You do not say whether your dog's greeting behavior is friendly or not, but since you do not indicate any aggression and state that he also shows this behavior with familiar people, I am going to assume that this is just excitable behavior that you wish to control and that there is no aggression involved.
You can work with this behavior in one of two ways, both of which use a technique called "response substitution" or "training an incompatible and alternate behavior". Most of our clients simply wish for their dog to be mannerly, not jump up and not bark at the door, and so teach a sit for greeting at the door. Another approach is to train your dog to go to a designated spot, usually a dog bed, whenever the doorbell rings.
The very first step is to teach your dog basic obedience commands of sit, stay, come, and if you are using the "go to your spot" approach, target training. It is beyond the scope of this forum to give you those instructions. So, if you have not already done so, enroll in a reputable obedience class that uses primarily positive reinforcement and does not rely upon confrontational or coercive methods.
Once your dog reliably responds to these commands, you begin by teaching him to sit/stay for treats near the door, or to go to his bed from the door. You then separately introduce the doorbell as a stimulus (cue) for sitting. Someone rings the bell, you are right by the door with the dog, request a sit/stay immediately, and reinforce. (If you dog is so excitable that this is not possible, you will need to have a behavior consultant come to your home to help you with the timing and application of this). Your goal is for your dog to associate the noise of the bell ringing with an opportunity to sit, recieve treats, AND receive attention. The reason that friendly dogs rush doors and bark is that the doorbell and someone entering has reliably predicted opportunities for meeting visitors and getting attention, so this is a very powerful reinforcement history and is difficult to modify. Your goal should be to teach your dog that someone coming in still will be lots of fun, but only if he controls his behavior by sitting for greeting and reducing his barking.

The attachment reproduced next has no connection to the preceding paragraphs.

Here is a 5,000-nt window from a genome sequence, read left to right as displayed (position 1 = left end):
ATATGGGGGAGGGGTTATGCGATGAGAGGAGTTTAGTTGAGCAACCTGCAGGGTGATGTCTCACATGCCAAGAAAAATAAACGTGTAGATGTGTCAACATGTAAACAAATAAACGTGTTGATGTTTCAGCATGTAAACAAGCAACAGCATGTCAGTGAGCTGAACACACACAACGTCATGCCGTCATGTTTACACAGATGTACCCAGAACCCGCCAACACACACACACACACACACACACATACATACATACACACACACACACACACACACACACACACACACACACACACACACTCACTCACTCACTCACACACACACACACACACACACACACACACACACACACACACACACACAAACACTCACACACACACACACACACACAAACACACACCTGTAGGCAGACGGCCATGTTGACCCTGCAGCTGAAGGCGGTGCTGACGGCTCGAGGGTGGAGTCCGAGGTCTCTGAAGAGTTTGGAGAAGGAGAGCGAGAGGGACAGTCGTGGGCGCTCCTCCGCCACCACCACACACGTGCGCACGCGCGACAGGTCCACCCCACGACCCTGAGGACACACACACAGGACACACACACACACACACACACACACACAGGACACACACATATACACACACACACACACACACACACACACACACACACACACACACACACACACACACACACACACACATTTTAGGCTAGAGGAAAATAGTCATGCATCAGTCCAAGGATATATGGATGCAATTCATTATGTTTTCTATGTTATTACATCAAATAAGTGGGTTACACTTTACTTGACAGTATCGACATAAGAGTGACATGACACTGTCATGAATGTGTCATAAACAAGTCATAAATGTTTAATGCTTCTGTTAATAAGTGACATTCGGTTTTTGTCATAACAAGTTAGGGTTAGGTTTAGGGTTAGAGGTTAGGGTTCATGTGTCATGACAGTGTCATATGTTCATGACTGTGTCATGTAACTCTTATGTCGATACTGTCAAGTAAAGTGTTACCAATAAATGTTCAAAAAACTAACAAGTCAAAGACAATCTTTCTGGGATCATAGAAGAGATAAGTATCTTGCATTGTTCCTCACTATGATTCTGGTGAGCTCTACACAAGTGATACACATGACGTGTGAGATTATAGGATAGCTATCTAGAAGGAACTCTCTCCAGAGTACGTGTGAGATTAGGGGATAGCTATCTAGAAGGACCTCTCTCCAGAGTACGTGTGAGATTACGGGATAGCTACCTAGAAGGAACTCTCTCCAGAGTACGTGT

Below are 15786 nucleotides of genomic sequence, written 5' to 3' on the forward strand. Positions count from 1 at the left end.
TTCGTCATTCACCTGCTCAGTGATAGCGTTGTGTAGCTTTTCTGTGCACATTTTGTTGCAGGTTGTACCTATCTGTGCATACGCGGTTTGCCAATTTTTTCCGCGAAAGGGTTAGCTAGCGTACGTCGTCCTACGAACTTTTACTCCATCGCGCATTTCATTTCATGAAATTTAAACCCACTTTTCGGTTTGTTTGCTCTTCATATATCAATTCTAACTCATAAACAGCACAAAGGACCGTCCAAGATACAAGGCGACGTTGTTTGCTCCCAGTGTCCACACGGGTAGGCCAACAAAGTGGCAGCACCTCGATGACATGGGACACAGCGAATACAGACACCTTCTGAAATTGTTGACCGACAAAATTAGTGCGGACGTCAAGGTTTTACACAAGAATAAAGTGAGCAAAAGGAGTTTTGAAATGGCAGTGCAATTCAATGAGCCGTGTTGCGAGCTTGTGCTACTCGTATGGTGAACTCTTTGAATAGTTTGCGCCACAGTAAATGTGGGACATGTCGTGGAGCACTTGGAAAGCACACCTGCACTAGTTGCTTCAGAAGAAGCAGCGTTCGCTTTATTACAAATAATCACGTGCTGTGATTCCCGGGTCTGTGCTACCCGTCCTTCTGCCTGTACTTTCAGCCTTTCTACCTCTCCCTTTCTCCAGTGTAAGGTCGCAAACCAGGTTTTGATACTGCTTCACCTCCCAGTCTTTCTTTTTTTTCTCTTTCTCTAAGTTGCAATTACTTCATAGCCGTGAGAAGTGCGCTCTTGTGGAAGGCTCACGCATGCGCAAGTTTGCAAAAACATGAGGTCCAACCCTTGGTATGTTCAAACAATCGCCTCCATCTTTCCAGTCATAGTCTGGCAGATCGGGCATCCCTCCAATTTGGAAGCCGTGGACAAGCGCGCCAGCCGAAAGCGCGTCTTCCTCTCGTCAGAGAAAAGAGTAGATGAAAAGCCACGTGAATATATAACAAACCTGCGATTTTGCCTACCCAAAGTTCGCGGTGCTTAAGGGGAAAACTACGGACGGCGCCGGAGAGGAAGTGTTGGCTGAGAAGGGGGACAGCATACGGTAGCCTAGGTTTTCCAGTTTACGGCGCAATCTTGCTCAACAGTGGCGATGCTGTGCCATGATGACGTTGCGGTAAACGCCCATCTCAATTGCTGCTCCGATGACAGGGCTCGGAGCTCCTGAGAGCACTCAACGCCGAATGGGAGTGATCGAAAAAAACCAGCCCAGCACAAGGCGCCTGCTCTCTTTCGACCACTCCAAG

Again, if your dog is so excitable that training an alternate response is very difficult, or if he is showing any aggression to visitors, you should find a local trainer or behaviorist to come to your home to help you with this training.
I hope this is helpful to you -
AutumnGold Consulting and Dog Training Center
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